In spite of all the Bible says about faithfulness, the last being first, and pleasing God rather than men, it’s absolutely fascinating how enchanted we are with numbers. Check out the latest conferences, and most of the speakers are from the most attended churches. Look at the pastors on the best seller lists, and once again, you’ll usually find pastors of the largest churches and ministries.
What is our intoxication with what the world views as success?
Don’t get me wrong. I’m all for growth and expansion. God called us to reach the world, and naturally, that means increase. Many of the clients of Cooke Media Group are large churches and ministries, and some of my closest friends are pastors of mega-churches, and are brilliant leaders. Many pastors who are leading the largest churches are doing it for a good reason – they know what they’re doing, and are mentally, spiritually, and socially, right for the job.
On the other hand, there are plenty of leaders of large churches and ministries who frankly aren’t that good at it.
I’m not being critical, I’m just stating facts. Today, pastoral ministry is a tough job – and it’s a complex job. There are many reasons why a pastor or ministry leader can actually be leading a vibrant and successful church, even though he’s actually pretty weak.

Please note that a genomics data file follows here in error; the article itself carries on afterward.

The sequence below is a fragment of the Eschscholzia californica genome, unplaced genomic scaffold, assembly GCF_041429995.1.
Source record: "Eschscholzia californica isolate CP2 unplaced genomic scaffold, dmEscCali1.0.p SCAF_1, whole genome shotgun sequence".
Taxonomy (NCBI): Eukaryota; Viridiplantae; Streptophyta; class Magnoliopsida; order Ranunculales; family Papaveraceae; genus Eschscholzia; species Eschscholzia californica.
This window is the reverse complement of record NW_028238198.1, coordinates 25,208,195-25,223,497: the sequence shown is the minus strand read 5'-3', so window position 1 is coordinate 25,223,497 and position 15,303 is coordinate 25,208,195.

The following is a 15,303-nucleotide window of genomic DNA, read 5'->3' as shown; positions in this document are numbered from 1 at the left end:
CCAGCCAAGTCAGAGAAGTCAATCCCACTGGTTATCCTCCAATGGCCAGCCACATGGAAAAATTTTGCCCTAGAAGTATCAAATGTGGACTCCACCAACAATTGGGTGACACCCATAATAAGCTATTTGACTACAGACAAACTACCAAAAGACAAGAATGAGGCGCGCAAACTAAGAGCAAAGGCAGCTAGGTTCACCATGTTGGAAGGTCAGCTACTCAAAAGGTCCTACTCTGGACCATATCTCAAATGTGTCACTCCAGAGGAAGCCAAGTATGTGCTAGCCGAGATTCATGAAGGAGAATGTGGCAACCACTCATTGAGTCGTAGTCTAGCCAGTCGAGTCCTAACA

Nepotism, timing, momentum, age, location, other strong leaders in the church, and more are good reasons. (I’d love to hear others.)
My point is that when you look at pastors to model, don’t forget some of the small guys out there. There are men and women leading small churches and ministries who are gifted, highly skilled, creative, and have a powerful calling on their lives. Just because thousands don’t show up on Sunday doesn’t mean they’re not good at what they do, or don’t have something to say about leadership, ministry, and even media.
Find the strongest leaders in large churches and study them. They have a lot to share about leadership at the highest levels. But don’t think for a minute that big numbers automatically mean anointing, smarts, skill, or innovation.
And for the record, it’s the same in the corporate world.
Focus on significance and insight, not numbers and size.